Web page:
Tuesday, 12 October 2010
More on diet and change
Talking about change, another great exercise we were taught on the Eating Disorders course I attended was the yes-no exercise. Here you list 10 things you feel define you, that you do most days, and 10 things that you don't do. For example (cutting it short): I always take my handbag when I leave home, I eat lots of fruit and veg, I wear low heels, I check my email, I cook for others; I don't wear make-up, I don't drink coffee, I don't snack between meals, I don't watch TV news, I don't leave dirty dishes in the sink overnight. Then the idea is to see if you can say yes to something you would generally say no to, and say no to something you would normally say yes to. Try with just one thing each day for a week (so, a total of 7 from your list of 20).
How this relates to dieting and issues with food is that we often get very fixed habits around food, too. For example, ideas about not snacking between meals, which we may have had drummed into us as a child, aren't helpful if it means we get so hungry that when dinner time comes we eat our main meal and dessert and then some more. The suggestion on this course was that we should eat regular small meals and snacks throughout the day, preferably including protein (meat, fish, eggs, cheese, quinoa, soy) and carbohydrates (pasta, bread, potatoes), or nuts and seeds, which have an almost equal balance of both.
The logic behind this is based in physiology. If you just eat carbohydrates, your blood sugar shoots up and then drops down fast as insulin gets pumped into your system. This encourages all kinds of bad things like diabetes and sugar cravings. What makes it much worse is that high insulin stops our cells letting carbohydrates in to be used as fuel, so those carbs may be converted to fat instead! Bizarrely, therefore, if you eat a lot of carbs you still feel hungry, you may put on weight, and at the same time your body, deprived of protein and essential nutrients, believes it is starving!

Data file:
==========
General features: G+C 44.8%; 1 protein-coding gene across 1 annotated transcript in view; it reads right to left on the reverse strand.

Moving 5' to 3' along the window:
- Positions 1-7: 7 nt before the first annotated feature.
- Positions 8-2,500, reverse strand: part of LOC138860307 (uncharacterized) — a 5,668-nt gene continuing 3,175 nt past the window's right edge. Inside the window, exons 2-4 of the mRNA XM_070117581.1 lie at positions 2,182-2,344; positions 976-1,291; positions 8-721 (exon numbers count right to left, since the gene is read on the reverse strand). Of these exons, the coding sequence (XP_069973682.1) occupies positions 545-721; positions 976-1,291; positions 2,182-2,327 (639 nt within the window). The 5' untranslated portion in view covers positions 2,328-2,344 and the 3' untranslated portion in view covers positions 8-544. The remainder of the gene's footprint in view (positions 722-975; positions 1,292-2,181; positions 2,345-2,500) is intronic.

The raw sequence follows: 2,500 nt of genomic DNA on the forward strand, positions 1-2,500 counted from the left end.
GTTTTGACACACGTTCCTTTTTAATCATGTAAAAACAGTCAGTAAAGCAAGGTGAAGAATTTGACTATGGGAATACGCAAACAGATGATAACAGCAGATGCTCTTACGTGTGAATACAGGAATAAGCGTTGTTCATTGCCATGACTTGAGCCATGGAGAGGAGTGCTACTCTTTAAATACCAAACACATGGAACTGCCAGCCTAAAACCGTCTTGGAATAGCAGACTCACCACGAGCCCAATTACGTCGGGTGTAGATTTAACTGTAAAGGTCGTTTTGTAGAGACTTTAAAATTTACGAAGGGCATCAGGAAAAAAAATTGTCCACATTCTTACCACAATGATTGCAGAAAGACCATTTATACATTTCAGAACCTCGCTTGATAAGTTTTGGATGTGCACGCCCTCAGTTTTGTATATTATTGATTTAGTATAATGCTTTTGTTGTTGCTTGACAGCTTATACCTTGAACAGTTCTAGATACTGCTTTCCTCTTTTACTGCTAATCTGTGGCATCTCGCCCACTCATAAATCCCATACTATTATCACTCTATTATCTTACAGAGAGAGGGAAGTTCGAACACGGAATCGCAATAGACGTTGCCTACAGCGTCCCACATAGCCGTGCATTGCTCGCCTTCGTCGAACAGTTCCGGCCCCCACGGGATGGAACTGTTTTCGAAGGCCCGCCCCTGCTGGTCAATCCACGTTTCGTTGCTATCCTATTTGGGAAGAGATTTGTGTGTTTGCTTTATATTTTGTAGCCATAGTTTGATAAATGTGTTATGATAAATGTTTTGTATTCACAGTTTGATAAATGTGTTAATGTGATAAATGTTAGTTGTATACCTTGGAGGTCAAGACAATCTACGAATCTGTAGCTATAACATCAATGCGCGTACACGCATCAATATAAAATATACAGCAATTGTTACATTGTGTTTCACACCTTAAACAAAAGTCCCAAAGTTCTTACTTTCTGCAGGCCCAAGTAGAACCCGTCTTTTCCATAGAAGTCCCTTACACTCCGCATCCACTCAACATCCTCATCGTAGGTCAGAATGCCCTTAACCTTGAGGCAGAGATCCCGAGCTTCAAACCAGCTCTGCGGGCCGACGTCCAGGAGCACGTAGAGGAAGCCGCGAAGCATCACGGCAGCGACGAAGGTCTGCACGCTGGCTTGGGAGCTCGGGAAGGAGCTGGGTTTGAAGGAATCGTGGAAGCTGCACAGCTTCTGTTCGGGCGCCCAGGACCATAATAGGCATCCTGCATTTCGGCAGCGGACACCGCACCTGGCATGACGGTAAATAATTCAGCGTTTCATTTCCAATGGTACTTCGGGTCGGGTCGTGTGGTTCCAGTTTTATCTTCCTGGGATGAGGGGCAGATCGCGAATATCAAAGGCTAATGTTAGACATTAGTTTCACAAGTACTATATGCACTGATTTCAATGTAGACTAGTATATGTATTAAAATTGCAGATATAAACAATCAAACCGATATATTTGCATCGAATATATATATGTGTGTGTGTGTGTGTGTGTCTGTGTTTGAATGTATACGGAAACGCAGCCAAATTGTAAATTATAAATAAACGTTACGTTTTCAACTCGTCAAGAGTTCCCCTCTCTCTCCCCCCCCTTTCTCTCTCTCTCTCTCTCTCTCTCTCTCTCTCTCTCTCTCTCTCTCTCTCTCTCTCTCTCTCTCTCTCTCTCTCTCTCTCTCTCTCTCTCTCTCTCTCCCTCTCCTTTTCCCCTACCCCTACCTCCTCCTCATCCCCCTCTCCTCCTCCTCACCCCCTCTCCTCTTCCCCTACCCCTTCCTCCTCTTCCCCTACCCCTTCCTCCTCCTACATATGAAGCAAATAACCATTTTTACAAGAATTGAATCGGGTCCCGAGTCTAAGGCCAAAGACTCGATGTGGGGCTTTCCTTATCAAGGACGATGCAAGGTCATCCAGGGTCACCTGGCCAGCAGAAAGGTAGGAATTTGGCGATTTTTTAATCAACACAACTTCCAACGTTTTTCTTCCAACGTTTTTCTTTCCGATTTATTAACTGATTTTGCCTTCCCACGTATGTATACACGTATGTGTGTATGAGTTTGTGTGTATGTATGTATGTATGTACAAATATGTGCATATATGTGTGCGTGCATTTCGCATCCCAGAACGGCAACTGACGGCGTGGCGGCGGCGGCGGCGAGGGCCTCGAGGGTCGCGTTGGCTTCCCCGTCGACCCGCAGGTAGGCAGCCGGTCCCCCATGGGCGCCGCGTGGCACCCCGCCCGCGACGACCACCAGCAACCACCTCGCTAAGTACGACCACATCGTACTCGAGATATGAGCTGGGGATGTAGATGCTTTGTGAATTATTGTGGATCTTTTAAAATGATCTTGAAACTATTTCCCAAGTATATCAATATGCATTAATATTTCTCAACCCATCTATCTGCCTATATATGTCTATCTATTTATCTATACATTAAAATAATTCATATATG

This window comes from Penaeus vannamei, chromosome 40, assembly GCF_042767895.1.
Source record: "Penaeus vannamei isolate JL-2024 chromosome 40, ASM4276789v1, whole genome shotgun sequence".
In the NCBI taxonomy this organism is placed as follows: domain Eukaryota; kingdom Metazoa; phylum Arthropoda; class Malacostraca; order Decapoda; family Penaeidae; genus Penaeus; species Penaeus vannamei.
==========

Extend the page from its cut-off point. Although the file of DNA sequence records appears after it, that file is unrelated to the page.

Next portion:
Far better, then, to eat regular meals with small snacks in between, and always include protein. The course leader suggested that protein calories shouldn't really count as such, as they are so necessary and help strengthen the body and process other nutrients, as well as satiating hunger.
Oftentimes, though, we have fixed habits, for example: I always eat a doughnut with my morning coffee; I don't eat meat; I always have pasta for dinner. None of these may be bad by themselves, but they may not help us to have a balanced food intake over the whole day.
Working on being more flexible, whether it be in what we wear or how we get to work, will help us to accept change as a constant. And then, maybe, we can also start to change what we eat so that it is more healthful (rather than "healthy").
Are you up for the yes-no challenge?